The first flight game to be released for Xbox 360, the squadron-based Blazing Angels focuses on the most intense air battles of the war. With graphics and visuals far superior to other flight games, Blazing Angels is a looker. But as the gameplay disappointingly makes evident, looks aren’t everything.
The game puts you at the head of a fictional elite American squadron called the “Blazing Angels.” The squadron participates in almost every major air battle of the war. Featuring photorealistic recreations of landscapes and iconic structures such as London Bridge at the Battle of Britain, the Eiffel Tower during the liberation of Paris and even the design and details of the ships in port at Pearl Harbor, the game is visually stunning. There are also informative cut scenes in between campaigns that explain some of the factual history of each battle. How and why the Angels are zipped from theater to theater is a bit of a mystery, but it’s all in good fun.
As the squadron leader, you fly up to 42 planes. They include the Supermarine Spitfire Mark V and the North American P-51D Mustang, and enemy planes such as the German Junkers Ju-87B Stuka and the Japanese Mitsubishi A6M2 Zero. Piloting the planes is relatively simple and can be easily picked up within a few minutes of playing. The game also tries to eliminate the lack of peripheral vision, which has been a problem in past flying games. Blazing Angels compensates for this by placing the camera view behind the plane and incorporating the “Follow” camera function, which allows the camera to immediately face your target or destination with the press of a button. If the developers had only incorporated a cockpit view with this function, the game would be more realistic.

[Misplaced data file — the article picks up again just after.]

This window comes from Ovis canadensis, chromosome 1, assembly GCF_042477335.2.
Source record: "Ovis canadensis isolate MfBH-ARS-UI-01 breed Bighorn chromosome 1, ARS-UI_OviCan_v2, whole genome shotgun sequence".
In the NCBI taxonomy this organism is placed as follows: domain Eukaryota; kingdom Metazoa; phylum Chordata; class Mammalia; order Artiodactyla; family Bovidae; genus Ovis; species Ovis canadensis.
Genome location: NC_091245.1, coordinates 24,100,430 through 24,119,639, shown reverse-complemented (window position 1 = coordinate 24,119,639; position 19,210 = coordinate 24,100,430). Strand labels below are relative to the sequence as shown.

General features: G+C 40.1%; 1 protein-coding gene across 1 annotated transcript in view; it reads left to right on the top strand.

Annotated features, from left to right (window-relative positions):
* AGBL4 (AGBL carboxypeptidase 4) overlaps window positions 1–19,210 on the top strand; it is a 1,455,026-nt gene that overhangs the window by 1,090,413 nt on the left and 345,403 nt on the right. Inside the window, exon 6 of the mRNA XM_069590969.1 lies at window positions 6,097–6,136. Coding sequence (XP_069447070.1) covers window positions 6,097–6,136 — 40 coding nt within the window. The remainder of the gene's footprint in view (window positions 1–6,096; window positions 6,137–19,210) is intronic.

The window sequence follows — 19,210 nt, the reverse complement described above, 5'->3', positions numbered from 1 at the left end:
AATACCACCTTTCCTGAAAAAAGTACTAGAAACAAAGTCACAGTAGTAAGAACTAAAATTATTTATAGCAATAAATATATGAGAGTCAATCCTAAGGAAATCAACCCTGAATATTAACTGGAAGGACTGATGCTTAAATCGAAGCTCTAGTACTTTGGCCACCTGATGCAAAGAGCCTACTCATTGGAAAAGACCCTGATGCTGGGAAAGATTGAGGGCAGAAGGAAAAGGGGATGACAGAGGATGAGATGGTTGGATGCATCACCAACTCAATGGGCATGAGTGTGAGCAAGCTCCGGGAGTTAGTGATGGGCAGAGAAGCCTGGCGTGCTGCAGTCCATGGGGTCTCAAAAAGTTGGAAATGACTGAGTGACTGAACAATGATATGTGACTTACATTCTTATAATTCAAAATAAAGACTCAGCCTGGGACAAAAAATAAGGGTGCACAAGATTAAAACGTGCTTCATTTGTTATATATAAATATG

Realism is lacking in other notable areas. For example, each member of your squadron has a unique ability, including protecting your plane from enemy fire, engaging the enemy and repairing damage. The mechanic in the squadron, named “Joe,” is able to patch up your damaged bird even in mid-air. Also, damaged planes perform the same as full-strength planes. Therefore, as long as you keep Joe repairing any damage you receive, you rarely ever get shot down and are basically an invincible flying ace. Missing is the sense of urgency that you would expect to have in a real-life battle—or in a more realistic game.
The game’s missions disappoint as well. They tend toward the monotonous and repetitive, with massive quantities of relatively easy-to-defeat enemies. You spend the most time shooting at enemy aircraft and ground personnel. The inclusion of other aspects of WWII aviation, such as landing on and taking off from aircraft carriers or maneuvering around buildings and other obstacles, as part of a mini-game or side mission, would have helped to counter the missions’ tedium. As it stands, however, you hardly ever take off or land and you dogfight until there isn’t a single enemy left in the sky.
Blazing Angels’ packaging boasts that the game will make you feel “like a pilot in a great WWII movie.” A movie perhaps, but with repetitive missions and the lack of realism, you certainly don’t feel like you’re in a war.
Originally published in the March 2007 issue of World War II Magazine. To subscribe, click here.